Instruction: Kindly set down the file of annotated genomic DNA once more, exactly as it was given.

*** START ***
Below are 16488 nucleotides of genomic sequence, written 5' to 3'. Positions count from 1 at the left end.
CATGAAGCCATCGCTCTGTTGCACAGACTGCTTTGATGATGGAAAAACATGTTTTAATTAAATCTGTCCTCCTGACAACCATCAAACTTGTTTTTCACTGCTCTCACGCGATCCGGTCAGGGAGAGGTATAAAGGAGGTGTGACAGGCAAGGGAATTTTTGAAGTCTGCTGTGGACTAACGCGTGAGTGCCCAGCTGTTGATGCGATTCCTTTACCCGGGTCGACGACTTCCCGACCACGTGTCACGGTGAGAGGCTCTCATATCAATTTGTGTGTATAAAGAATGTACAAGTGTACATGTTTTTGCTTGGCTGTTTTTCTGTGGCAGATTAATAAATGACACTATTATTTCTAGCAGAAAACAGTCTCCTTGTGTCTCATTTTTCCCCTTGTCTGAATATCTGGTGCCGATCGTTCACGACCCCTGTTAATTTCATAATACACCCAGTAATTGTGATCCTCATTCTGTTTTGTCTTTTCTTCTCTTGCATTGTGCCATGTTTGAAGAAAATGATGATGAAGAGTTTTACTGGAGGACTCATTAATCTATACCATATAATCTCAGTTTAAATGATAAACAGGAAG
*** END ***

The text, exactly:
Below are 16488 nucleotides of genomic sequence, written 5' to 3'. Positions count from 1 at the left end.
CATGAAGCCATCGCTCTGTTGCACAGACTGCTTTGATGATGGAAAAACATGTTTTAATTAAATCTGTCCTCCTGACAACCATCAAACTTGTTTTTCACTGCTCTCACGCGATCCGGTCAGGGAGAGGTATAAAGGAGGTGTGACAGGCAAGGGAATTTTTGAAGTCTGCTGTGGACTAACGCGTGAGTGCCCAGCTGTTGATGCGATTCCTTTACCCGGGTCGACGACTTCCCGACCACGTGTCACGGTGAGAGGCTCTCATATCAATTTGTGTGTATAAAGAATGTACAAGTGTACATGTTTTTGCTTGGCTGTTTTTCTGTGGCAGATTAATAAATGACACTATTATTTCTAGCAGAAAACAGTCTCCTTGTGTCTCATTTTTCCCCTTGTCTGAATATCTGGTGCCGATCGTTCACGACCCCTGTTAATTTCATAATACACCCAGTAATTGTGATCCTCATTCTGTTTTGTCTTTTCTTCTCTTGCATTGTGCCATGTTTGAAGAAAATGATGATGAAGAGTTTTACTGGAGGACTCATTAATCTATACCATATAATCTCAGTTTAAATGATAAACAGGAAG